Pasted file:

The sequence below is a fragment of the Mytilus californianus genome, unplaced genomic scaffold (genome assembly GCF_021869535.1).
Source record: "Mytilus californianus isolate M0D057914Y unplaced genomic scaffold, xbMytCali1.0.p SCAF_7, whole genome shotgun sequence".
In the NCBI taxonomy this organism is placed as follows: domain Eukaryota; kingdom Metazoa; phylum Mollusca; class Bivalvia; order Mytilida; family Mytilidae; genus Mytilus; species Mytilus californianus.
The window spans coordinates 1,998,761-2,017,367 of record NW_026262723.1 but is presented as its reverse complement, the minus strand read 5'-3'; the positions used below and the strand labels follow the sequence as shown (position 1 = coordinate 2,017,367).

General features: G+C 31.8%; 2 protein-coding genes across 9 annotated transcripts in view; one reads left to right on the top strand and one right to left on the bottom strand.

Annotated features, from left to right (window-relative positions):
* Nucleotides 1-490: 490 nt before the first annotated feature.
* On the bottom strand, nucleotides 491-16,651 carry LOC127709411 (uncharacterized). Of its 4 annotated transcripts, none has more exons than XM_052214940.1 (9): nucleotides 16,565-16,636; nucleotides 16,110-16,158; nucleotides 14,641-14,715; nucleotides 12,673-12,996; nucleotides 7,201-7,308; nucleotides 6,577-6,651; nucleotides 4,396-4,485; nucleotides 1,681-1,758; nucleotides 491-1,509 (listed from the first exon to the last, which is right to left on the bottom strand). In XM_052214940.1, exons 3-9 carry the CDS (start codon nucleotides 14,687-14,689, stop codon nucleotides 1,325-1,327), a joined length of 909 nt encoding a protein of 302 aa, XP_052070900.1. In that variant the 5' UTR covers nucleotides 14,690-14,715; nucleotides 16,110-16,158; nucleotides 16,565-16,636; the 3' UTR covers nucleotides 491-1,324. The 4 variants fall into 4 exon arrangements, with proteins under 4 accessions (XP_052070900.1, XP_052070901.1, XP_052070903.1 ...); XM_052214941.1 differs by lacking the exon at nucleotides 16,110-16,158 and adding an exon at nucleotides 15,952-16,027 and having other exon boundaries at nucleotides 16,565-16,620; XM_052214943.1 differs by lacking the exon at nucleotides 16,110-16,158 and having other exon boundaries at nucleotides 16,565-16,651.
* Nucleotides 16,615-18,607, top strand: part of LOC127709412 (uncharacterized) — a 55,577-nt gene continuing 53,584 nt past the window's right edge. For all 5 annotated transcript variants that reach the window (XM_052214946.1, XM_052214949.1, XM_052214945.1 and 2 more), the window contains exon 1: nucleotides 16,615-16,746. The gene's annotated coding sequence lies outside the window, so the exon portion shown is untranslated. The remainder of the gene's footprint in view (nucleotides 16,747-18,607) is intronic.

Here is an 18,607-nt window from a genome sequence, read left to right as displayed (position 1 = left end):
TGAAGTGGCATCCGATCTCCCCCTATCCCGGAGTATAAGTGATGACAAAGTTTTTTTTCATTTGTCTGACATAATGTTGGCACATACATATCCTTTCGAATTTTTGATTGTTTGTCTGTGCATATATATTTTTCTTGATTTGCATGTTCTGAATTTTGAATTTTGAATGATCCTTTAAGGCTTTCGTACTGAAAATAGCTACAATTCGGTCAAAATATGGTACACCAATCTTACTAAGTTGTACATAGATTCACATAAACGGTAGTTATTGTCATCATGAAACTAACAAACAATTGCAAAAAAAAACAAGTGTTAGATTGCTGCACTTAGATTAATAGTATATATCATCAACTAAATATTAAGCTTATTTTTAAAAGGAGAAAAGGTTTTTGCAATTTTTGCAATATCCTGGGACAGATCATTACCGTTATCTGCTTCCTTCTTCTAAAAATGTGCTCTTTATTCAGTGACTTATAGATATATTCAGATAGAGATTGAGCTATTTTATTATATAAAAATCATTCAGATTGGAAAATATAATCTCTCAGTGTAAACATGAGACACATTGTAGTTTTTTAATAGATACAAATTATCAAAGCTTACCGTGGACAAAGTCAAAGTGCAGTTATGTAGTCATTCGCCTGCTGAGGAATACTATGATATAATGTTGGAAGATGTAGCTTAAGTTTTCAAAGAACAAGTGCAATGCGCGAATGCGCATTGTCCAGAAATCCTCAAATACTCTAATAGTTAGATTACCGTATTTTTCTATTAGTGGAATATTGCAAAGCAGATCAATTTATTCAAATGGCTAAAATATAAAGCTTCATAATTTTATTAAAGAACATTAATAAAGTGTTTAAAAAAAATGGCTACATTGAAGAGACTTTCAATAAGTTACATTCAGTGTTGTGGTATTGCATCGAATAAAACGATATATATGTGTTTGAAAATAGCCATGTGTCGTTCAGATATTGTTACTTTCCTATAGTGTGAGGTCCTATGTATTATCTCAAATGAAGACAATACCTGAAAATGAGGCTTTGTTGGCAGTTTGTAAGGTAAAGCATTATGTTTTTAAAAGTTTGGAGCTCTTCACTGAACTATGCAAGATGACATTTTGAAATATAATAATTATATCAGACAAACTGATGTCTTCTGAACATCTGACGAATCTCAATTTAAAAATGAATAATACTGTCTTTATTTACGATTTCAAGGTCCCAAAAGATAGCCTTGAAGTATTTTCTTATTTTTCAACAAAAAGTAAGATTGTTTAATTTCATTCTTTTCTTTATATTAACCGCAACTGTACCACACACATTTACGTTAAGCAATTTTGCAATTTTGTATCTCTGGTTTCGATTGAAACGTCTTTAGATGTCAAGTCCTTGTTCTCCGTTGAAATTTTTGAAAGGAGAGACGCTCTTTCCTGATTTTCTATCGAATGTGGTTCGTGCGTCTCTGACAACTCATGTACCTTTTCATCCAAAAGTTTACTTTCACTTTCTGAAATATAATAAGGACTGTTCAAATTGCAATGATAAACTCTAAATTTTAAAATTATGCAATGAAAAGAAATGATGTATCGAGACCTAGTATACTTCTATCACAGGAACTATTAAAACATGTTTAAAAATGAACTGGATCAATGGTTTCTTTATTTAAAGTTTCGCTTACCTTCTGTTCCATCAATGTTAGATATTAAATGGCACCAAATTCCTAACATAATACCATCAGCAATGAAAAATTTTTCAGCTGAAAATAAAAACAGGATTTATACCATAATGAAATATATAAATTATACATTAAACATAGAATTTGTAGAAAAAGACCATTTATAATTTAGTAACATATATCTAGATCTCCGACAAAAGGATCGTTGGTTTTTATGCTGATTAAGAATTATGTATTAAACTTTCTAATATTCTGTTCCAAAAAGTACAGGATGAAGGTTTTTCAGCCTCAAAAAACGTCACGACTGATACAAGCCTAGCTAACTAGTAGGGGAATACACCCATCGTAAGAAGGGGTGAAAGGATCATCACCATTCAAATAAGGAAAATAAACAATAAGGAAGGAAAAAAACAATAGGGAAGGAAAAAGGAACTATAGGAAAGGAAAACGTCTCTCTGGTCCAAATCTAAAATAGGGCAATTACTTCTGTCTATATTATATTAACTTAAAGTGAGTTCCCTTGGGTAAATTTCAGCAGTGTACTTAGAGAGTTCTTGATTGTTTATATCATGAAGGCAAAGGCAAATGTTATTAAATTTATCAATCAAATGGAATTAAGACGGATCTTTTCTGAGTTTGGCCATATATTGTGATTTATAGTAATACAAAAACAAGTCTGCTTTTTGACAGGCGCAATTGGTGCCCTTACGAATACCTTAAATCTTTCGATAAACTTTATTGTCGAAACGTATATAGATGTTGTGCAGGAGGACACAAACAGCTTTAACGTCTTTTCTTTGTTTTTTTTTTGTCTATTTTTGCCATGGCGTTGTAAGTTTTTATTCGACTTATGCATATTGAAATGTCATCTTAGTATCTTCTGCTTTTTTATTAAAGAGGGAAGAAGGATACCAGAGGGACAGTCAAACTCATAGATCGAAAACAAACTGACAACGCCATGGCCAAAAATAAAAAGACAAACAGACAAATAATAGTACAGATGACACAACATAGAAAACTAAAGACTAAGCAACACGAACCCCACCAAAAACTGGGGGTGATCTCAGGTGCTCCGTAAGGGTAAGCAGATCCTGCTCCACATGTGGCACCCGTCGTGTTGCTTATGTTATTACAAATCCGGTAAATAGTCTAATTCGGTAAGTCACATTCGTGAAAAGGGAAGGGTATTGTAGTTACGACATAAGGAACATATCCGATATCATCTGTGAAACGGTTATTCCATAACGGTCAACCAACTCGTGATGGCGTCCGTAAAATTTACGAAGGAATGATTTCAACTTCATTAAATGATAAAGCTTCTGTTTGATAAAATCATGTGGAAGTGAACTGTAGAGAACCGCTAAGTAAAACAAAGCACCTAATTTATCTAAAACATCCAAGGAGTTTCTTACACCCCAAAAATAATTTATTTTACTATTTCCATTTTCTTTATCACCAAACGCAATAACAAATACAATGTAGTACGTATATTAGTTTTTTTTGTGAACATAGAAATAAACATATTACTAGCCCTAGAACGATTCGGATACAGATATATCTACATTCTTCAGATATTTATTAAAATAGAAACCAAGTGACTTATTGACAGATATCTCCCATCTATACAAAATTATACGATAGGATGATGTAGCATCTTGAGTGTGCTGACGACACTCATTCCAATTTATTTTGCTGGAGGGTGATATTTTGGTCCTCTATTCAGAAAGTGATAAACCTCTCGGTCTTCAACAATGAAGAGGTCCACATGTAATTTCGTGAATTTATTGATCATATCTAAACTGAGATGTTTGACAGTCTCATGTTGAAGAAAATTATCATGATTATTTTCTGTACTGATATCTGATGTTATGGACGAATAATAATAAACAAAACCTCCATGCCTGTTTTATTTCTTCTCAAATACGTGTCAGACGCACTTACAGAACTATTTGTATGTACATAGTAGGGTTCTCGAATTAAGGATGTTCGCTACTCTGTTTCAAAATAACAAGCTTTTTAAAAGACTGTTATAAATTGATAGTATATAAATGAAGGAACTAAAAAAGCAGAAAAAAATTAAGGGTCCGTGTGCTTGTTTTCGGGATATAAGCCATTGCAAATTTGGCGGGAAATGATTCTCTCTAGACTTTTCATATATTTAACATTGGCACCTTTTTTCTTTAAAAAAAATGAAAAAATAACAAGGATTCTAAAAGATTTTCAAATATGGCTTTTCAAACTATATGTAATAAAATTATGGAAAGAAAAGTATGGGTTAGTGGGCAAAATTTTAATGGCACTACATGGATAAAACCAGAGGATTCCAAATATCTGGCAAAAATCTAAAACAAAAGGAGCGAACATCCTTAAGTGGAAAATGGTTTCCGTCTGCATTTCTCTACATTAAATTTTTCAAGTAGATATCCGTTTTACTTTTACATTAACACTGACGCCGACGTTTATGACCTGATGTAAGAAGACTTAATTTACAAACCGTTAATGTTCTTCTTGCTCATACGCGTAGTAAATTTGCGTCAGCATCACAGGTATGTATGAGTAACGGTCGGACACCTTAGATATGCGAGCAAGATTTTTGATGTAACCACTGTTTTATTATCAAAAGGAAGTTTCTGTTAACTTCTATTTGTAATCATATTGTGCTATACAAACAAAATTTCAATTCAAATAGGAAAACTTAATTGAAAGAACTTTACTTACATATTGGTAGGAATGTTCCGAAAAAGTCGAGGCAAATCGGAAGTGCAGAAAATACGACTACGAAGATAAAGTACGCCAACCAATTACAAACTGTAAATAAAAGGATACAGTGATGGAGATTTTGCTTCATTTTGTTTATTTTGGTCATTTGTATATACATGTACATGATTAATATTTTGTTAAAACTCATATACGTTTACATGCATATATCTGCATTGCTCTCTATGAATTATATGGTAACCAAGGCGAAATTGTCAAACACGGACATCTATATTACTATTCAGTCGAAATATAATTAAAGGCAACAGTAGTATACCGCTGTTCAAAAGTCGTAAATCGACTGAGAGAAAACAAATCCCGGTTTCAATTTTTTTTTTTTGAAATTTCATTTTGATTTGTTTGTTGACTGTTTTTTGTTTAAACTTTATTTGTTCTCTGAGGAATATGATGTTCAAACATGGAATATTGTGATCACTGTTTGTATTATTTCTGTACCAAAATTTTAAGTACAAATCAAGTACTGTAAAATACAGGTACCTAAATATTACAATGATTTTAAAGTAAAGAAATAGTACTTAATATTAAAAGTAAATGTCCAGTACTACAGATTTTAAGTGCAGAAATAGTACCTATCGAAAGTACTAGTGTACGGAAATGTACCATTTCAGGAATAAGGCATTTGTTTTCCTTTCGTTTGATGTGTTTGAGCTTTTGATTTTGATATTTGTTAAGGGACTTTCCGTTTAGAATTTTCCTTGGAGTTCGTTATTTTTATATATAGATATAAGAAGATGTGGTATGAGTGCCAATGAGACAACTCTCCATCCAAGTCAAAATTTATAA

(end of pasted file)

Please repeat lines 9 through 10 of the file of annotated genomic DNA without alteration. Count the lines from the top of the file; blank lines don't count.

* Nucleotides 16,615-18,607, top strand: part of LOC127709412 (uncharacterized) — a 55,577-nt gene continuing 53,584 nt past the window's right edge. For all 5 annotated transcript variants that reach the window (XM_052214946.1, XM_052214949.1, XM_052214945.1 and 2 more), the window contains exon 1: nucleotides 16,615-16,746. The gene's annotated coding sequence lies outside the window, so the exon portion shown is untranslated. The remainder of the gene's footprint in view (nucleotides 16,747-18,607) is intronic.

Here is an 18,607-nt window from a genome sequence, read left to right as displayed (position 1 = left end):